It is high time I came clean. I am the wolf in sheep’s clothing among all you liberals (insert maniacal laughter). I just took a couple of orthodoxy tests on the Believe It or Not thread over at the friendly neighborhood Cultural Hall. As I’ve been every other time I took the test, I am 100% Mormon (and 98% Mainline to Liberal Protestant, if you really want to know).
On the one hand, it’s an undeniably trivial test, and online tests of religion are even more reductive than most. On the other, it’s an interesting exercise to pause over just how thoroughly Mormon I am. (I believe in a corporeal God, the divinity of Christ, the reality of Satan, the pre-existence, the afterlife, the final judgment, the three degrees of glory, the Restoration, the historicity of the Book of Mormon, the reality of priesthood authority, the necessity of ordinances, and the reality of the living prophet.) And as Lynnette recently said, I can’t imagine drinking coffee, smoking a cigarette, or not filling out my tithing slips. I’m a wholehearted supporter of the law of chastity. I think the sexual revolution was a mistake. I even took out my second earring after the famous talk of 2000. (Lest you get the wrong idea about me, I can be persuaded to watch R-rated movies, I love to say “damn” and “hell,” and I frequently find other drivers a source of extreme provocation.)
So what’s my beef? Well, aside from various feminist issues we will not doubt continue to discuss ad nauseum around here, I struggle with church. Sunday is the low point of my week. The dread begins to grip me every Saturday night and doesn’t abate until I come home miserable to tell my husband what a lucky sucker he is for being so contentedly agnostic about it all. I find myself in a constant dilemma about the sacrament; just being in church puts me in such a dark mood that I really don’t know if it’s moral for me to engage in the single aspect of it I find meaningful. Sunday school and Relief Society are an ordeal (“How does Isaiah teach us to support our religious president?” “How can winning a beauty contest like Esther prepare us to order the wholesale slaughter of our enemies?”). Having a home- or visiting-teaching message read at me makes me feel as if I’ve been forcibly strapped into a theological high chair. (Did you know, Sister Eve, that Relief Society is a great blessing to us in our lives today?).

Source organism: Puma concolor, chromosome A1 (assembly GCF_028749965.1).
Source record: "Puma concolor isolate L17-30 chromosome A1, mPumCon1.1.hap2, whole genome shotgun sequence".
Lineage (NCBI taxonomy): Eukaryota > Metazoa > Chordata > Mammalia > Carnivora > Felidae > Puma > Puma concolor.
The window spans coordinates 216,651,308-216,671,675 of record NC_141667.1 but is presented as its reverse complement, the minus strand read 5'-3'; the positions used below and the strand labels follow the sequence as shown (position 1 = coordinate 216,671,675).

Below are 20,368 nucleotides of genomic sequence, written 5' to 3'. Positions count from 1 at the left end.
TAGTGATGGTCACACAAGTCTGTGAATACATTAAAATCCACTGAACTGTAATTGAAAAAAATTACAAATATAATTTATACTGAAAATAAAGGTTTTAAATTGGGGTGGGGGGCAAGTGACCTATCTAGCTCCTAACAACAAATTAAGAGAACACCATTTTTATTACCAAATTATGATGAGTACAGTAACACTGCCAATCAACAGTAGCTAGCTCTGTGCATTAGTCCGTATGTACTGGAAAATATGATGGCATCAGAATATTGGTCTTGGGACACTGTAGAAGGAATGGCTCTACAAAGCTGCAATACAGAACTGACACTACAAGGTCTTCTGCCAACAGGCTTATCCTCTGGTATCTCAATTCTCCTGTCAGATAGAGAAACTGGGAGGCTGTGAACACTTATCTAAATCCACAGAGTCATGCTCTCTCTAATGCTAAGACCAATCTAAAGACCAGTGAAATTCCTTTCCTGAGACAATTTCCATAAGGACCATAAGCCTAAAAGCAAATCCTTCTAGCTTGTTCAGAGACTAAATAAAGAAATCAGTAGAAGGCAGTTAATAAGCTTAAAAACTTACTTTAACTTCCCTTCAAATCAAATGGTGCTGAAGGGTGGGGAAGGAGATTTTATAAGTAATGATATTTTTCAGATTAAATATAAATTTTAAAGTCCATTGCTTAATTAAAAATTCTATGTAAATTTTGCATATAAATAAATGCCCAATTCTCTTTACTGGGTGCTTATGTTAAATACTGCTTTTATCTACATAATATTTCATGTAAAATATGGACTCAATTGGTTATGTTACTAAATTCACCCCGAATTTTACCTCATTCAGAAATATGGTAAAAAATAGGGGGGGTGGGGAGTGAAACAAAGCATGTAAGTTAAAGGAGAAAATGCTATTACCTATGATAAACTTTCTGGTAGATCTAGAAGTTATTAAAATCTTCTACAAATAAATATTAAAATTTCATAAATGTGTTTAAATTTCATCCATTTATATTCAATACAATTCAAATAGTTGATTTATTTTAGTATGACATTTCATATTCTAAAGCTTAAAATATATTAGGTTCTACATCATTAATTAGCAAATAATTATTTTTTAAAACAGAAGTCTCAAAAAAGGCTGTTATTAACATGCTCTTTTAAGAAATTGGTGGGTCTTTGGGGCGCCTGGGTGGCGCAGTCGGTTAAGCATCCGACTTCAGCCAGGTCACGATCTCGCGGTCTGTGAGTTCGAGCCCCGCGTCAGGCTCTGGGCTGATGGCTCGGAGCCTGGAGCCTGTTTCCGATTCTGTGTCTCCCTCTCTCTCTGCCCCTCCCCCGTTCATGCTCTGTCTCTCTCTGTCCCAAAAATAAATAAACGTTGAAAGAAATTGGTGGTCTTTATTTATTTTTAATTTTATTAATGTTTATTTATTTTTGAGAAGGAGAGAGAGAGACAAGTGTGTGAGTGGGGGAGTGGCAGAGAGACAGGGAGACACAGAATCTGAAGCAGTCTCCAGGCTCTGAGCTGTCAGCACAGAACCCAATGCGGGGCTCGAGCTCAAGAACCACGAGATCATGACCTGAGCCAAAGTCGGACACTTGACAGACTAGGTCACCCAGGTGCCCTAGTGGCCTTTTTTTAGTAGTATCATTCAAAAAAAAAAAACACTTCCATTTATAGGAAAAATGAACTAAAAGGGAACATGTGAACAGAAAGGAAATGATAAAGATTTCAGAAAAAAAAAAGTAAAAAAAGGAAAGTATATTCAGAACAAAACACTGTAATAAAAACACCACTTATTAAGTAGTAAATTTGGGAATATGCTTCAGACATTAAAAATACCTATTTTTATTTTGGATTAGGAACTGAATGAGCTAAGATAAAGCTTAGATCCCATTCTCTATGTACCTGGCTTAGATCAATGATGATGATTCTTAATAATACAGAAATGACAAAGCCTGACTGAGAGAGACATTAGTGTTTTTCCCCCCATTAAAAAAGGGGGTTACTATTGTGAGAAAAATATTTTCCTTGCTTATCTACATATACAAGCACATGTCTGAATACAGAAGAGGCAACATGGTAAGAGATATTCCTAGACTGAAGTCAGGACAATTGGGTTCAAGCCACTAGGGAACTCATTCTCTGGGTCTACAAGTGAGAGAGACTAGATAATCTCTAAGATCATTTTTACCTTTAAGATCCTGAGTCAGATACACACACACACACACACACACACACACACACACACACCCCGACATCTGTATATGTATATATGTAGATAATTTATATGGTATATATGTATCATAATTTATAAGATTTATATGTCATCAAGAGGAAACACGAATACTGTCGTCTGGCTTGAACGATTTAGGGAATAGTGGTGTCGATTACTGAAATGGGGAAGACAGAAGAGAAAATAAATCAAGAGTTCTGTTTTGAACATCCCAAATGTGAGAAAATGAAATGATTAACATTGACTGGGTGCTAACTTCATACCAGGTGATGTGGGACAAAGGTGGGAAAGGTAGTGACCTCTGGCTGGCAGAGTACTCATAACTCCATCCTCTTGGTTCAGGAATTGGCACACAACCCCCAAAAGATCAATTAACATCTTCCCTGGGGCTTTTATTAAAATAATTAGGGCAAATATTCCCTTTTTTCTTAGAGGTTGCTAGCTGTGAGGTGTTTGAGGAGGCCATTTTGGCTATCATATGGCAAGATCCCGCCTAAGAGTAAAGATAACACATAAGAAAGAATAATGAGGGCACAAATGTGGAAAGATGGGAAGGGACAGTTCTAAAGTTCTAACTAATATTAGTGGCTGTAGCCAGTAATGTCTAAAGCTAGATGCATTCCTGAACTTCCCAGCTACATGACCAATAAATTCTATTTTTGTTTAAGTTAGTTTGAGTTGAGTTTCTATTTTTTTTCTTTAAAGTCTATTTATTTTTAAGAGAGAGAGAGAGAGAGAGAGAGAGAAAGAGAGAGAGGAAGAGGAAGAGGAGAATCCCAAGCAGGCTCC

I am, more or less, what you would get if you ran a New Order Mormon through a brain inverter. (I say this with the greatest possible respect for NOMs; my husband basically is one.) As I understand it (poorly, no doubt; please correct me, o NOMs among us), NOMiness involves doubts or disbelief about some or all of the Church’s truth claims but a continued desire to associate with the Church. I actually believe all of this propesterous stuff (I figure that as long as I’m Christian, I’m already very far on in the business of believing the proposterous). I just hate the social part of Mormonism. This evening I begged Kiskilili to buy me a huge T-shirt with Eyeore and the word “GRUMPY” on it, so that I can wear it to church and warn people away from me. I wish I could worship in a cubicle. (And yes, I’m well-acquainted all the high-minded ideals about the Church being as true as the gospel and the necessity of religious community, and I even believe in them. They sound so moving when I’m sitting at home reading about them ALL BY MYSELF!)
So I put it to you, gentle readers. Just what kind of a Mormon am I?